Blake & Mortimer, 75 years of adventures!

Blake & Mortimer, 75 years of adventures!

As connoisseurs know, Brussels and its heritage greatly inspired Edgar P. Jacobs - and those who took over the series from him - to create the adventures of Blake & Mortimer. Why not take advantage of a visit of the streets of the Belgian capital to follow in the footsteps of Blake & Mortimer?

To mark the 75th anniversary of the two heroes, a new mural has been inaugurated in the Marolles - on rue du Temple - the district where Edgar P. Jacobs lived. This work refers to The Yellow "M", one of the albums in the series.

Do you know the Brussels locations that have found their way into the pages of this iconic series? Join us as we discover them!

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    The symbol of Brussels: the Atomium

    In the album The Sarcophagi of the Sixth Continent, captain Blake and Professor Mortimer’s adventure leads them to Brussels as they attempt to stop Emperor Acoka sabotaging the Universal Expo of 1958 in the Belgian capital. The Atomium, a true Brussels icon and national symbol, was erected for this major exhibition. Representing an iron crystal enlarged 165 billion times, it celebrates technological and scientific progress, particularly in the nuclear field. Today, the Atomium still welcomes thousands of visitors who come to admire the panoramic view from its summit or visit one of the many exhibitions organised within it each year.


    © 2021 Editions BLAKE & MORTIMER / Studio Jacobs (Dargaud Lombard s.a.)

    The Palace of Justice, the Sablon and the Marolles

    The colossal Palace of Justice in Brussels was also immortalised by illustrator François Schuiten. In The Last Pharaoh, a strange magnetic field emanates from the gigantic building, designed by architect Joseph Poelaert, whose majesty shines through in the drawings of the album. It took seventeen years, from 1866 to 1883, to build this temple of law and justice. It stands on Mont des Potences (Gallows Hill), where convicts were executed in the Middle Ages. Its history and heritage importance make it one of the most iconic buildings in Brussels, so don't hesitate to visit it!

    The courthouse towers over the Marolles district, THE district to visit if you want to get a better feel for the real soul of Brussels. A district renowned for its rebellious inhabitants and its flea market. The Marolles also lies just a stone's throw from the Sablon district, where Edgar P. Jacobs spent the early years of his life.


    © 2021 Editions BLAKE & MORTIMER / Studio Jacobs (Dargaud Lombard s.a.)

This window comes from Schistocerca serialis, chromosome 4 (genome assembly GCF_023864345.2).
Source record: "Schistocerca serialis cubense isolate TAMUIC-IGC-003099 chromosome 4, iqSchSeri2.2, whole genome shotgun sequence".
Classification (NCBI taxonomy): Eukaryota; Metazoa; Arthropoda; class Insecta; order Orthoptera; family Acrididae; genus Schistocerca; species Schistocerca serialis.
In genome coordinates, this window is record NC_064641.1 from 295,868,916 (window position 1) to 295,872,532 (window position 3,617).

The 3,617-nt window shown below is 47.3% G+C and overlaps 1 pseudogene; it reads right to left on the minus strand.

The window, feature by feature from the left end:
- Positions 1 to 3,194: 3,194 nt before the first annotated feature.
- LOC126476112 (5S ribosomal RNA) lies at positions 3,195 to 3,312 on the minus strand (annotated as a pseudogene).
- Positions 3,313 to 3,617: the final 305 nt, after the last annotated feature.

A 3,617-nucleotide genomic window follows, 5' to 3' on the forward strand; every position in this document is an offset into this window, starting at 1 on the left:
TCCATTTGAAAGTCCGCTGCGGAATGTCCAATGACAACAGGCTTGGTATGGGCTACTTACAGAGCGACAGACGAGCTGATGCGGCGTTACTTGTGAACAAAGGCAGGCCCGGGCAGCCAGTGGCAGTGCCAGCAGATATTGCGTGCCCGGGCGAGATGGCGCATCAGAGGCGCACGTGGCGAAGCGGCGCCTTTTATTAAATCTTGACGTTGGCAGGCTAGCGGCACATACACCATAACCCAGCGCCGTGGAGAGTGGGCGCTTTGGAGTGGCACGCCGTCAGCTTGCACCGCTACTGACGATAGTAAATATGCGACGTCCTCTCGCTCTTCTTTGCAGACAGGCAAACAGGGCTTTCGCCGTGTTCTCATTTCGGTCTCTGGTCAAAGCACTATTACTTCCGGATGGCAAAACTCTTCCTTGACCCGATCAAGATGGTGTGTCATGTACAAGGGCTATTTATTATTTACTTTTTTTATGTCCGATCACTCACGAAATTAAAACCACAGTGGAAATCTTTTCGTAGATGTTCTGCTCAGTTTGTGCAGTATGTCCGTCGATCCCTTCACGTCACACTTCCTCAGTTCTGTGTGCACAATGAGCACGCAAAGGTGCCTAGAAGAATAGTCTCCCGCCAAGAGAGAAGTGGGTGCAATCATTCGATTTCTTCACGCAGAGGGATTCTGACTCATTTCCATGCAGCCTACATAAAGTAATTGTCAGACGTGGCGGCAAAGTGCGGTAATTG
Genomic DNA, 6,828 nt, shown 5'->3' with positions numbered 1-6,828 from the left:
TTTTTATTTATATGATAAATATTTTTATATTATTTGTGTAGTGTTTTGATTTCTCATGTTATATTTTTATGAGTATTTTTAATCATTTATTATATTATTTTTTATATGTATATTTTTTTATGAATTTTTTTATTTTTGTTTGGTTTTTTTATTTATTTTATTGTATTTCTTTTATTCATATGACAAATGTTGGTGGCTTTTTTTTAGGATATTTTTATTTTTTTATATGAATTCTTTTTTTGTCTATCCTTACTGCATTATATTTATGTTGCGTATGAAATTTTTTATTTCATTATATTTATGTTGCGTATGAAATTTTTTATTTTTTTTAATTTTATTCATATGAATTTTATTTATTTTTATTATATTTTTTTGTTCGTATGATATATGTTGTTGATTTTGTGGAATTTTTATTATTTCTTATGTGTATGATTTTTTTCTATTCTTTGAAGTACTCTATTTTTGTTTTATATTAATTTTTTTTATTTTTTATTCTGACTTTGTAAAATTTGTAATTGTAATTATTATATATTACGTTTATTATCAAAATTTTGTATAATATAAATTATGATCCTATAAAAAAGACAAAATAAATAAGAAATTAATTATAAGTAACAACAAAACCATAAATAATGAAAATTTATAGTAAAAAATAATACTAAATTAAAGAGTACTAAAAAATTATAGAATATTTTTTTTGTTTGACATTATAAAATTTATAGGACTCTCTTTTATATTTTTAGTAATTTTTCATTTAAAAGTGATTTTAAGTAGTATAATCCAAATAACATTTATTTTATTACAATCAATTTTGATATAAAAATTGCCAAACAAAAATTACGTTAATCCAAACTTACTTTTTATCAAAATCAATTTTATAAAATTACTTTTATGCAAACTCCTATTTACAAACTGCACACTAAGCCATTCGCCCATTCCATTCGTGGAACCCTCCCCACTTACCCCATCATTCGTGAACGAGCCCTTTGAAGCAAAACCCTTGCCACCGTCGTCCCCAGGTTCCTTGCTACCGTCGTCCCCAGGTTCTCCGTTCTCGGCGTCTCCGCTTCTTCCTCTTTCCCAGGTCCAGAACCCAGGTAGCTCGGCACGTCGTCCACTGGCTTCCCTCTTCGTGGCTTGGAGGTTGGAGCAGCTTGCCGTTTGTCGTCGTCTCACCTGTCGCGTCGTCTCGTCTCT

The Art & History Museum

    In the heart of the European Quarter, you can enjoy one of the richest and most renowned museums in the capital: the Art & History Museum. A place that invites you to travel through continents and eras. It’s incredible and mysterious collection has inspired many comic book authors, including Hergé and Edgar P. Jacobs, with the latter greatly inspired by one of the museum's most important collaborators when he wrote The Mystery of the Great Pyramid. In fact, Jean Capart (1877-1947), curator of the museum and father of Egyptology in Belgium, left his mark on generations through his personality and judicious purchases of antique pieces. These still contribute to the international reputation of the museum today. The famous Egyptologist appears in the work in question as Dr Grossgrabenstein. The same album contains many references to the museum's collection of Egyptian antiquities, such as the fragment of the Queen Tiyi relief and the "Lady of Brussels" sculpture.


    © The Art and History Museum – Library  & © 2021 Editions BLAKE & MORTIMER / Studio Jacobs (Dargaud Lombard s.a.)

    What is there to see in Brussels, the comic book capital?

    Brussels has always stayed true to its reputation as the capital of comics. In addition to its permanent collections, the famous Comics Art Museum hosts unique exhibitions every year that attract countless international visitors. From September 2021 to April 2022, the institution will present The Secret of the Swordfish, an exhibition that shines a light on the first album of the series Ruthless Pursuit and the last, The Last Swordfish by Jean Van Hamme, Teun Berserik and Peter van Dongen, which is due to be published in November. More generally, the exhibition aims to provide the public with the keys to understanding this seminal work in its time, while highlighting its astonishing topicality.
    Another unmissable sight in the capital is its comic strip trail, which takes in more than 70 monumental murals dedicated to the ninth art. Tintin, Thorgal, Marsupilami, Spirou, the Smurfs and many others have occupied Brussels’ facades since 1991. As mentioned above, this trail - which sees new murals added every year -has a new addition, a mural dedicated to The Yellow “M”.

    Last but not least, if you want to experience the atmosphere of Edgar P. Jacobs' era in the middle of the 20th century, we recommend the following spots that have preserved their old character: Taverne Greenwich, a magnificent tavern where Magritte regularly played chess; the Cirio, an ideal place to drink a typical half-en-half (a mix of white wine and champagne), which was created in this establishment between the two world wars; and Café Métropole, which lies next to the hotel of the same name and has a prestigious past...